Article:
Matthew Foreman (Scott Wilson) is awakened from suspended anim-ation. In the future, it is apparently recommended to shine a flashlight directly into the eyes of people waking up after a coma. Sarah is evasive about how long he has been asleep. He tells her to “cut to the chase” thus ensuring that idiotic phrase will survive another 324 years into the future.
They go outside and Foreman sees a pastoral, almost Amish, farming community. There is a horse, a pig, a bull and I swear I think I even see a monkey. He asks why he was brought “way out here” and not taken to a city. They take him in for a medical procedure. Rather than getting an anesthetic, an empath feels his pain for him. A remote viewer diagnoses his carcinomas. Sarah performs psychic surgery, reaching into his stomach without an incision to remove the growths. There is great synergy in this being a farming community because there’s a lot of horseshit here.
After he recovers (i.e. the next day), Sarah explains the new-agey philosophy that governs life now. Foreman was an engineer who actually built things — planes, tanks, satellites. He wonders what his role is in this society. After the nuclear war, the earth’s population fell to 200,000. They take him to their computer room which is hefty Hefty bags of primates wired up like the human battery farms in The Matrix, but hairier. The monkeys are intelligent enough to choose life in the matrix where they have all the bananas they can eat and all the feces they can fling — which is efficiently circuitous.
Three weeks ago, the remote viewers spotted an asteroid heading toward earth. That image is telepathically sent to Foreman. Such a rock could pound the earth back to the stone age which is, granted, not as far as it used to be. They hope Foreman can use his engineering skills to instruct satellites still in orbit to blast the asteroid into bits, and also get free HBO.
Foreman successfully reboots the old satellite and targets the asteroid. As it comes into range, it slows down and alters its course as if it is slipping into orbit. He suddenly realizes that with their psychic ability, they can make him see whatever they want him to see. They allow him to see the truth — he has targeted a spacecraft with an American flag on it. He is outraged, but they tell him the ship is “full of the military and politicians — the ones who started the war.” Unfortunately he can’t just target the front of the ship because you know the politicians would be in first class.
He tries to stop the satellite, but Sarah sabotages the computer. She says the ship is bringing nuclear weapons back and that can not be allowed. The laser fires, destroying the ship and its 1,000 passengers. Congratulations to TZ for going dark.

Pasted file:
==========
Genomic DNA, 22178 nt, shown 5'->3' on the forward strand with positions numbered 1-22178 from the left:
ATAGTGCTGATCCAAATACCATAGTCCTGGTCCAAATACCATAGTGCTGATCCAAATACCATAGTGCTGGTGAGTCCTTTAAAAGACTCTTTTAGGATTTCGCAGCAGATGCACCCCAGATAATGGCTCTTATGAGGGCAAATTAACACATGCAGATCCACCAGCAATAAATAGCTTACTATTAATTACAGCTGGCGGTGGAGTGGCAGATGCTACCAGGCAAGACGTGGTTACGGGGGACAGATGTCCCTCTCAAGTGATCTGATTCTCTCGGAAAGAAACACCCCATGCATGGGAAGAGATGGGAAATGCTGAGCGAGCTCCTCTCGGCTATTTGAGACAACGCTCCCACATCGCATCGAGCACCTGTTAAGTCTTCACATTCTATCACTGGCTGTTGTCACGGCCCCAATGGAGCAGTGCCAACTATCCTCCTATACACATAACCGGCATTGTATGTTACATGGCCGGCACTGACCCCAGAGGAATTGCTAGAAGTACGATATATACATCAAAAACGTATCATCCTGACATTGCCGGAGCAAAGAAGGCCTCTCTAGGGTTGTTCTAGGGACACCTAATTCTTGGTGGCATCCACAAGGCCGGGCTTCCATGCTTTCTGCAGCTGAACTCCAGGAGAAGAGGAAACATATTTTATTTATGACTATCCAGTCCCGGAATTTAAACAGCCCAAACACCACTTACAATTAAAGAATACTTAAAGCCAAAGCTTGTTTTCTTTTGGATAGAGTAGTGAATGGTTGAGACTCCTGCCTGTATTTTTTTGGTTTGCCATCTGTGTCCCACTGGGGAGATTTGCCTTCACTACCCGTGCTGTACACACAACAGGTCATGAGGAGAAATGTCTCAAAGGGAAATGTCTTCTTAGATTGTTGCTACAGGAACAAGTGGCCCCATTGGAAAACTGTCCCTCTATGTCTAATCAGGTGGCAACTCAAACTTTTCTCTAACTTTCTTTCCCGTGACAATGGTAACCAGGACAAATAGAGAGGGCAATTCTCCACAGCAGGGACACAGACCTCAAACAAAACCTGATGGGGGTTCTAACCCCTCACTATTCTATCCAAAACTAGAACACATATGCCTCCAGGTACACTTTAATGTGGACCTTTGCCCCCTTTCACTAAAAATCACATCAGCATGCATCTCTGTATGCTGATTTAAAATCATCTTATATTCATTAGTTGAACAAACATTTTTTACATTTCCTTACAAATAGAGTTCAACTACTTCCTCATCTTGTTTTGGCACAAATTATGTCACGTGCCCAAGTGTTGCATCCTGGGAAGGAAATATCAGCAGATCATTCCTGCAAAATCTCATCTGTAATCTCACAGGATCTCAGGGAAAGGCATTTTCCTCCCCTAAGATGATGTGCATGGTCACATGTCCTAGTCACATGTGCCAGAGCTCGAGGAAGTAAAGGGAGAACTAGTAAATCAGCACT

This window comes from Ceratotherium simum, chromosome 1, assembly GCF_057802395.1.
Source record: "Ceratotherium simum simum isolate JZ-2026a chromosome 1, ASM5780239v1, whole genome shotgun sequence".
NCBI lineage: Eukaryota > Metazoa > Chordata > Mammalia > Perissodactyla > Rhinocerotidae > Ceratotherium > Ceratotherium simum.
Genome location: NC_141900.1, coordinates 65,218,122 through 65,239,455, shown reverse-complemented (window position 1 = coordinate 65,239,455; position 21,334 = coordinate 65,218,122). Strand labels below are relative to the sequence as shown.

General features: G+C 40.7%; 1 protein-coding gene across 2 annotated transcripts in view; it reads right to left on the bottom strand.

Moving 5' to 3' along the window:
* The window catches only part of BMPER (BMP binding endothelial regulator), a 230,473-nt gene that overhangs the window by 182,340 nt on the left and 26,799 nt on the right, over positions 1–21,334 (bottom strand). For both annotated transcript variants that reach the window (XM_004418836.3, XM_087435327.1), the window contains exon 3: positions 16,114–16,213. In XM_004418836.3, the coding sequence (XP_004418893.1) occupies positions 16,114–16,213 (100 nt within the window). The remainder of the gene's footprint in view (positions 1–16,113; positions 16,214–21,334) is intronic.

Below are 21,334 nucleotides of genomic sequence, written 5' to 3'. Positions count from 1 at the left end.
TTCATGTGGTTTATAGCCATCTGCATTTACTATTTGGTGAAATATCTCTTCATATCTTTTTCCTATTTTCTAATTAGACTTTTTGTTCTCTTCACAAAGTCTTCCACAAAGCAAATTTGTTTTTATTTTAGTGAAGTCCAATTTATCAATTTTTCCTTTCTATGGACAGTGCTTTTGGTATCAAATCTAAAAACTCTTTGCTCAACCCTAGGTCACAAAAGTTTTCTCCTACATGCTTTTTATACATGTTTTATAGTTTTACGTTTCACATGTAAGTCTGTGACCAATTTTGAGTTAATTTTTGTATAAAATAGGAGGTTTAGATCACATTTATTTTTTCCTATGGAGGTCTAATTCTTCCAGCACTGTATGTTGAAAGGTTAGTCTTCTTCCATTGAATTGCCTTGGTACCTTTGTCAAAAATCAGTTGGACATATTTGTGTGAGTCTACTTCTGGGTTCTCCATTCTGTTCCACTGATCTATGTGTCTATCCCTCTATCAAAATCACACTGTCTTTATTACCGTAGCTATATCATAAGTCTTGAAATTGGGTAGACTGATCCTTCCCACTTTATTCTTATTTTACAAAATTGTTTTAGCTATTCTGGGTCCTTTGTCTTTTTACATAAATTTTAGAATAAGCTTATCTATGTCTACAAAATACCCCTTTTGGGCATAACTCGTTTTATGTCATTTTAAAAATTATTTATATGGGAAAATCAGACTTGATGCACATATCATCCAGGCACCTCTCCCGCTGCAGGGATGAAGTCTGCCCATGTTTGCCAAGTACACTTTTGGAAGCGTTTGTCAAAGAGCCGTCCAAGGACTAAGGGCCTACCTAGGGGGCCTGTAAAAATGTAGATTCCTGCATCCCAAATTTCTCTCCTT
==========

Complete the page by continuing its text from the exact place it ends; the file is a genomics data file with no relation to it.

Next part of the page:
Wracked with guilt, Foreman sits on the porch and looks at the stars. As a kid, he had gone into engineering hoping one day to go out there. Now he feels unworthy. The remote viewer offers to show him the universe. He declines, but she does a quick mind-meld  and gives him a fly-by of Saturn. The hell with the 1,000 people he killed five minutes ago, he excitedly decides to explore the galaxy from the front porch.
There was such a good premise here, but it was somewhat squandered. Once again the squishiness of the 1980s TZ is at fault. Much of the issue in this case is the totally inappropriate score. This could have been a suspenseful, gut-wrenching episode. Think of the elements: Waking up after 324 years, a completely changed society, your life & career are obsolete, humans have harnessed spiritual powers, a killer asteroid, then the betrayal, then the crushing guilt of murdering 1,000 people, and the finally the ability to live his childhood dream of exploring the cosmos. The episode just lacks an edge that I can imagine if it had been made in the 1960s. For example, Foreman has a monologue that is greatly undercut by the score. I can imagine Serling writing a monologue for that section — with no score — that would have nailed it.
The 1980s version just tries to be too nice. I could have done without Fore-man’s exploration of the cosmos. Ending on him as distraught as Nancy Pelosi at the SOTU speech would have been fine. And, frankly, part of the problem is Charles Aidman’s narration. I’ve heard him praised in commentaries and in articles, but he’s too dang avuncular. This isn’t a guy who would have left William Benteen behind.
Serling, in both his clenched-jaw speech and in his appearance had an edgy, slightly menacing vibe. The black suits and skinny ties are even now are associated with Tarrantino-esque psychopaths — I think that is partially due to Serling. Plus, he had a butt going half the time and he had the virtue of being the creator — he was The Twilight Zone — and that gave him even greater gravitas.
An OK episode that could have been great.
-  Appropriate as I believe this actress was was driving the ship when baby Spock was found on the Genesis planet in Star Trek III. It seems to have dropped out of streaming, so I could be wrong.
- Scott Wilson would do more time on a farm later as Herschel on The Walking Dead. He’ll always be Scott Crossfield to me, though.